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I have two web servers at our colocation running CentOS 6.0. One runs our main marketing web site (production server) and the other is a staging server for the production server, so almost an exact replica. Both of them are behind a firewall and have private IP addresses. The firewall is connected to our main office with a site-to-site VPN tunnell. Both of the servers have their nameservers set up to use our internal DNS servers here in our main office.

On the production server, I'm facing this exact same issue, even the same hostname of phx1-ss-2-lb.cnet.com. The problem is that whenever I ping a domain name that doesn't exist, I get that cnet.com hostname in return. Even on my own domains, if I do somestupidsubdomain.mydomain.com, it returns with the cnet address. In that thread, they said it was NXDOMAIN hijacking and that they should use different name servers. In my situation, this production server is using the same nameservers as everyone else in the company, but this isn't an issue for anyone else. Even the staging server that's a mirror of the production server isn't having the issue.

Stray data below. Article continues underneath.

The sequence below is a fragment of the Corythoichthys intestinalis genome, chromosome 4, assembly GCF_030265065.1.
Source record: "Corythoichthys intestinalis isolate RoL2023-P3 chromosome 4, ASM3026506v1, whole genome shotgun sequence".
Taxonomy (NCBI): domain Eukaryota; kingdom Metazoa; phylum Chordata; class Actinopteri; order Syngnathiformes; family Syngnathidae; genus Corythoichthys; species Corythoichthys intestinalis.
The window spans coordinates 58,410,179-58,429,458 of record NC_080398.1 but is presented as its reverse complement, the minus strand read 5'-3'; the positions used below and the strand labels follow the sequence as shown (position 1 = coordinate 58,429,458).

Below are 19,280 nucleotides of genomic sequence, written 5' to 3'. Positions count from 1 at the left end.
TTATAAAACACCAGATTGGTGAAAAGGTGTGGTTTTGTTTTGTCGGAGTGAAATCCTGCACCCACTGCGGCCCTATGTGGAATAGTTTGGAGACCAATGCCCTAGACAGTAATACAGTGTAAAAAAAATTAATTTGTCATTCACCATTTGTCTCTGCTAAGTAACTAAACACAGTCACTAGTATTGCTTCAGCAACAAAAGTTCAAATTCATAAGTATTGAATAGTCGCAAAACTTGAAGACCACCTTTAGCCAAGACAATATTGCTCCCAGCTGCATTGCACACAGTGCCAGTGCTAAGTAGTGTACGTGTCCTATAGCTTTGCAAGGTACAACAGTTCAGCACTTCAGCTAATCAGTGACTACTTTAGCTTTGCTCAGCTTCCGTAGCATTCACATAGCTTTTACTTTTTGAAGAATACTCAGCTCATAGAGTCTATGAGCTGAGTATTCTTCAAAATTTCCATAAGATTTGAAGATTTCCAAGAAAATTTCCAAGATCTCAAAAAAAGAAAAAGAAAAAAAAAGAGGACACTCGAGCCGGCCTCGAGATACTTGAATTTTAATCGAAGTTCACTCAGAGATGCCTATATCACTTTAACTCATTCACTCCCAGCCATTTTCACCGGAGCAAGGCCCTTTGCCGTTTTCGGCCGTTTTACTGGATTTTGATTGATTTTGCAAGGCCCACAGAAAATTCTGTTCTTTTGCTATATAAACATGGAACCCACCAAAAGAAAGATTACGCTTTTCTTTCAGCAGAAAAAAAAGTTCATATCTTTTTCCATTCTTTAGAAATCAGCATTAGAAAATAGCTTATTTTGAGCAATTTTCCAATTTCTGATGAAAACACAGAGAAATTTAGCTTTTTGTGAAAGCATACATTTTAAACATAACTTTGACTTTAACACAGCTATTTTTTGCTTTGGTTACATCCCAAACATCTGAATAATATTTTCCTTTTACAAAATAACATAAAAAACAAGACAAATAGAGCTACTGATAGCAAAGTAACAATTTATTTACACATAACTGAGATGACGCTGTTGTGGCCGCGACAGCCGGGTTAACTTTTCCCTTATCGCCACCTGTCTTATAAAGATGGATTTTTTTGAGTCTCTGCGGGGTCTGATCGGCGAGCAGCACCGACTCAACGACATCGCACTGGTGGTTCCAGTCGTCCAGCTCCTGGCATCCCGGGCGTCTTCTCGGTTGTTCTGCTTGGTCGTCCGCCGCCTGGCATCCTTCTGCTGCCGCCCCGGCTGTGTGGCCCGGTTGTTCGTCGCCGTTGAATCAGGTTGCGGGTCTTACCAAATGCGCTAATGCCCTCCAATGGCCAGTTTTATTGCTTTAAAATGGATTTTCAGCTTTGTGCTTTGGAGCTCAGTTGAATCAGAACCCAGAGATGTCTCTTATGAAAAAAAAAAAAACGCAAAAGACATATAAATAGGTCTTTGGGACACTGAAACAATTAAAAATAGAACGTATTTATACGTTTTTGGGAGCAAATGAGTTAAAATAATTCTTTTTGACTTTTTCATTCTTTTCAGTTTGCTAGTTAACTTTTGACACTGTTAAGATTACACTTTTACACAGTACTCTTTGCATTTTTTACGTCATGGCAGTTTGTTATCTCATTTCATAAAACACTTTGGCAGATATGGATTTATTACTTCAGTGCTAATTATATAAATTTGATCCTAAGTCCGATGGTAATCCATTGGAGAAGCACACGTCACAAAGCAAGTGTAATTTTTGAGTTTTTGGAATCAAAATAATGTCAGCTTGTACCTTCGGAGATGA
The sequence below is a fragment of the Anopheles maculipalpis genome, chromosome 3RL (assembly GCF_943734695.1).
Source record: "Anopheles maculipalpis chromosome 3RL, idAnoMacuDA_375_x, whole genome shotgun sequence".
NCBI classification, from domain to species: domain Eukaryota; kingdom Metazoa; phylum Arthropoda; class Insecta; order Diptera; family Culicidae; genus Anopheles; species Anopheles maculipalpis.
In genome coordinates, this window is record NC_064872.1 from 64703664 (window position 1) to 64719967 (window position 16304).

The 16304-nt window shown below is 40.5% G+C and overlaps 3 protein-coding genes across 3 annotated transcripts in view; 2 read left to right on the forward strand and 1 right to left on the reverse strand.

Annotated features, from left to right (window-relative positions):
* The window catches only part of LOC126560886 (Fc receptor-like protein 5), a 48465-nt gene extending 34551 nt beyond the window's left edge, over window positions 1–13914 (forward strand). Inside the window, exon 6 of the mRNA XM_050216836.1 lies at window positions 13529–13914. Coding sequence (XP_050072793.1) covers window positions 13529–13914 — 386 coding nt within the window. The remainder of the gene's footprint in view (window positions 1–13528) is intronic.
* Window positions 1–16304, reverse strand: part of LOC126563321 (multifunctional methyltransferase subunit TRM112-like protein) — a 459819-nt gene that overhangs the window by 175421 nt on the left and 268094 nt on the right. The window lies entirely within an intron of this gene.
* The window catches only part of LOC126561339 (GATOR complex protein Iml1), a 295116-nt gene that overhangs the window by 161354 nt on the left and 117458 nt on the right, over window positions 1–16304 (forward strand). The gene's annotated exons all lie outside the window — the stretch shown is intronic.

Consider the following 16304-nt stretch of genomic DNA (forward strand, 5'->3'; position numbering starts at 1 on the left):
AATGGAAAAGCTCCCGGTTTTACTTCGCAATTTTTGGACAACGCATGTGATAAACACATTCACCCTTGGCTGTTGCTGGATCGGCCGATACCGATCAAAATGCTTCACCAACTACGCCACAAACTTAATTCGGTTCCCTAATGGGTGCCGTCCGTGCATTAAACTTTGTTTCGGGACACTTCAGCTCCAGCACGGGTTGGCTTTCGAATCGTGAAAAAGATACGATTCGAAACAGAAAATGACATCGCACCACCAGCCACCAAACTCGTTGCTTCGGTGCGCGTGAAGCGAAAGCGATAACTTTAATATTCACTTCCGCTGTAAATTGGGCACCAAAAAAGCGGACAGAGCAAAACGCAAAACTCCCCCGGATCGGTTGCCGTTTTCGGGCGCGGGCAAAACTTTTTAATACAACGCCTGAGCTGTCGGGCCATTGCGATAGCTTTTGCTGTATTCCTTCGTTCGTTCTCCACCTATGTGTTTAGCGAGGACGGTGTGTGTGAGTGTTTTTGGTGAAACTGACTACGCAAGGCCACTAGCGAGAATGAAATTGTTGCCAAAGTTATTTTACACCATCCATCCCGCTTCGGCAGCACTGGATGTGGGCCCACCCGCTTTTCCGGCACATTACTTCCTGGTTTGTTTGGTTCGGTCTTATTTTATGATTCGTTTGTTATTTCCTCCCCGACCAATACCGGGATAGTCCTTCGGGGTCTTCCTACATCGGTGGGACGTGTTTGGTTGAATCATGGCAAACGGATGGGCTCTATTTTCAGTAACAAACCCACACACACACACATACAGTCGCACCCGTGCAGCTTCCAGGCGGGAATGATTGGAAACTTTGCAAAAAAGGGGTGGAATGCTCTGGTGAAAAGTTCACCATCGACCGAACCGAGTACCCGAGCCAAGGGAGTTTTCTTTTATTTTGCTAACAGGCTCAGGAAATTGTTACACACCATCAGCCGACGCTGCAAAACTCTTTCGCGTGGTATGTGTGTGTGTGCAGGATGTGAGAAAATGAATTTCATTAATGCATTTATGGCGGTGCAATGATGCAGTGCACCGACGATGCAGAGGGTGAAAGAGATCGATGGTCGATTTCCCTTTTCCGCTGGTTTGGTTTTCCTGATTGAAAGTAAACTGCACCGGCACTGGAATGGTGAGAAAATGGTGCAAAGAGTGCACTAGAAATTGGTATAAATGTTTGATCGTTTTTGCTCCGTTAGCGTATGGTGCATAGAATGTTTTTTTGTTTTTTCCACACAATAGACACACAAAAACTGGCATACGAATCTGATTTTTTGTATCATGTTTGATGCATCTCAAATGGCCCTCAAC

I've checked the /etc/hosts file and nothing out of the ordinary is there. I looked up how to flush the local DNS cache through either nscd or bind and neither are even installed. I used nslookup and queried my two assigned DNS servers and they came back with domain not found errors, as would be expected.

Where should I look next?

EDIT

I used tcpdump on port 53 and than pinged some jibberish domain and this is the output I got

14:55:39.884442 IP 192.168.4.11.59726 > 192.168.0.22.domain: 27749+ A? asdfjjjf.com. (30) 14:55:39.905778 IP 192.168.0.22.domain > 192.168.4.11.59726: 27749 NXDomain 0/1/0 (103) 14:55:39.905930 IP 192.168.4.11.46752 > 192.168.0.22.domain: 18476+ A? asdfjjjf.com.com. (34) 14:55:39.926982 IP 192.168.0.22.domain > 192.168.4.11.46752: 18476 2/0/0 CNAME phx1-ss-2-lb.cnet.com., A 64.30.224.112 (82)

14:55:39.962067 IP 192.168.4.11.44686 > 192.168.0.22.domain: 5275+ PTR? 112.224.30.64.in-addr.arpa. (44)

14:55:39.983324 IP 192.168.0.22.domain > 192.168.4.11.44686: 5275 1/0/0 PTR phx1-ss-2-lb.cnet.com. (79)

So if I'm reading this right, does that mean that my DNS server is definitely responding with the cnet.com address? If I use nslookup, set it to the 192.168.0.22 server, and query a jibberish domains A record, it returns with nothing.

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Are you absolutely positive that it's not able to use a misbehaving name server (maybe as a secondary)? What's your resolv.conf look like? –  Shane Madden Dec 15 '11 at 21:49
    
resolv.conf is the exact same as the staging and every other computer in our HQ: nameserver 192.168.0.22 and nameserver 10.45.175.10. Those are the correct addresses for our internal DNS servers. –  Safado Dec 15 '11 at 21:55